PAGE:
Ice storm cleanup ready to pick up the pace
Let the cleanup from last month's ice storm officially begin.
Thomasville City Council on Monday night awarded DRC Emergency Services Inc. a contract to handle the massive debris removal left behind from the March 7 ice storm that ravaged the southeastern United States. The storm produced an estimated 100,000 cubic yards of debris, of which 80 percent still sits on the edges of Chair City streets.
City Crews over the past five weeks have removed approximately 22,000 cubic yards of debris. DRC Emergency Services out of Mobile, Ala., will handle the rest.
“They will mobilize on Monday and get started,” City Manager Kelly Craver said. “There should be about 80,000 cubic yards [of debris] left and it should take them about 30 days to get it off the streets.”
Six crews are scheduled to arrive in Thomasville on Monday with four more on the way. The city received seven bids. DRC Emergency Services crews already were in the area and put in the lowest bid.
“They made themselves aware of us,” said Craver. “I think, in general, they're storm chasers. They were already doing work in Guilford and Alamance County so they were aware. We checked their references and everything checked out with them.”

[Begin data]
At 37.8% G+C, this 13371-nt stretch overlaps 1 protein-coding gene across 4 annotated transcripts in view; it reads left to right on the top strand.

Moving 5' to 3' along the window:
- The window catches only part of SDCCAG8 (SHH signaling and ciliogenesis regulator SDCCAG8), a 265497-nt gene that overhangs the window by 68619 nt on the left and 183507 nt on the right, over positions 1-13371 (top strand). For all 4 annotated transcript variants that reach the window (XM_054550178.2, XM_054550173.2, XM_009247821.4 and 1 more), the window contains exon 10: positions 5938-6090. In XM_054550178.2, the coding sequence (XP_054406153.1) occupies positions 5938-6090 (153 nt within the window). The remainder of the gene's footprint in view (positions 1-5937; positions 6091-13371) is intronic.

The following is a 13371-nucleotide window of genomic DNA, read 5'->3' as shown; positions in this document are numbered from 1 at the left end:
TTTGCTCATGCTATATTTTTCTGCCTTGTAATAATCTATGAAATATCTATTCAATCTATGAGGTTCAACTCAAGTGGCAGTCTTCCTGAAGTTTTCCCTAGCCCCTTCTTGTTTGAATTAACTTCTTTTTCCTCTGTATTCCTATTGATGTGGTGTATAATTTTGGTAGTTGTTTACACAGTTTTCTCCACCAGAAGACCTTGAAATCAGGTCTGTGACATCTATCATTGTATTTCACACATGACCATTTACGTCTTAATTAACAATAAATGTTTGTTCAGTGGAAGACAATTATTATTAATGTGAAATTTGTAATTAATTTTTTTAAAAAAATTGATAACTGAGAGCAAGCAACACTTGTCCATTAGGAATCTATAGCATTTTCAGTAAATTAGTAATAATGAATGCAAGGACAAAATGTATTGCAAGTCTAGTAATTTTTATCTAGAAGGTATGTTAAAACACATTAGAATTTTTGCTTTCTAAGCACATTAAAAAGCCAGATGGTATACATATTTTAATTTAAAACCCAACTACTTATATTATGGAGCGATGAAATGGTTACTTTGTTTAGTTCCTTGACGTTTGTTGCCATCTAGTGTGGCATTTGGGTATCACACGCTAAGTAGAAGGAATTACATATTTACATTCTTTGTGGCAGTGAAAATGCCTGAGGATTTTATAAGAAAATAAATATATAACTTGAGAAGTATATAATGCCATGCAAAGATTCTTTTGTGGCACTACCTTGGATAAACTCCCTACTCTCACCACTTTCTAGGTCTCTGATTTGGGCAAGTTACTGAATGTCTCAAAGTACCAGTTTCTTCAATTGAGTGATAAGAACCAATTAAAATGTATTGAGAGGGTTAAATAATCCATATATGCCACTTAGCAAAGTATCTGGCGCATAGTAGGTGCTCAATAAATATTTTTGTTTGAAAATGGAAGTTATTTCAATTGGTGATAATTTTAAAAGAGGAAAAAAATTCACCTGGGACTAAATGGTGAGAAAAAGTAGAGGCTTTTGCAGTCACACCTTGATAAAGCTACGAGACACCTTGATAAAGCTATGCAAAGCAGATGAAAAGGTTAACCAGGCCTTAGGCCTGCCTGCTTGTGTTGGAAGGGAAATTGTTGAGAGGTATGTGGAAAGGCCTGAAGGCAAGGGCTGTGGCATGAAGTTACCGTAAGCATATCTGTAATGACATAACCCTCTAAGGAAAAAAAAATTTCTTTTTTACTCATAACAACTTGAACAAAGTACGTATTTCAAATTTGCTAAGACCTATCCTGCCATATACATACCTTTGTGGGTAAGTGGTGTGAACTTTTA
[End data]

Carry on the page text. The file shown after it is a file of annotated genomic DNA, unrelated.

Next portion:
DRC Emergency Services crews will take collected debris to a staging location across the street from the city's water treatment plant and run it through a chipper.
“We're not sure what it will be used for then,” Craver said. “A company in Winston-Salem uses similar material to fuel their boiler. They'll bring in more crews as they progress with their cleanup efforts.”
While 80,000 cubic yards doesn't sound like a lot, Craver said Chair City citizens will notice the cleanup efforts.
“What we've picked up over the span of the past four to five weeks, they're going to pick up every week,” Craver said. “That's rolling. They have a much larger capacity with their equipment to remove more in one swoop.”
Craver estimates the cleanup will cost approximately $500,000, but should be covered with FEMA funds. In the aftermath of the storm, the city expected FEMA funds to cover only 80 percent of the costs, but it now looks like the entire sum will be reimbursed.
“We have executed an application for FEMA funding and it appears, at this point in time, we would receive reimbursement at 75 percent for federal FEMA and 25 percent from state FEMA,” said Craver. “Potentially we could be reimbursed for all of it. That's not what I originally thought. I was thinking 80 percent from federal but it looks like we'll be able to get both.”
Staff Writer Eliot Duke can be reached at 888-3578, or email@example.com.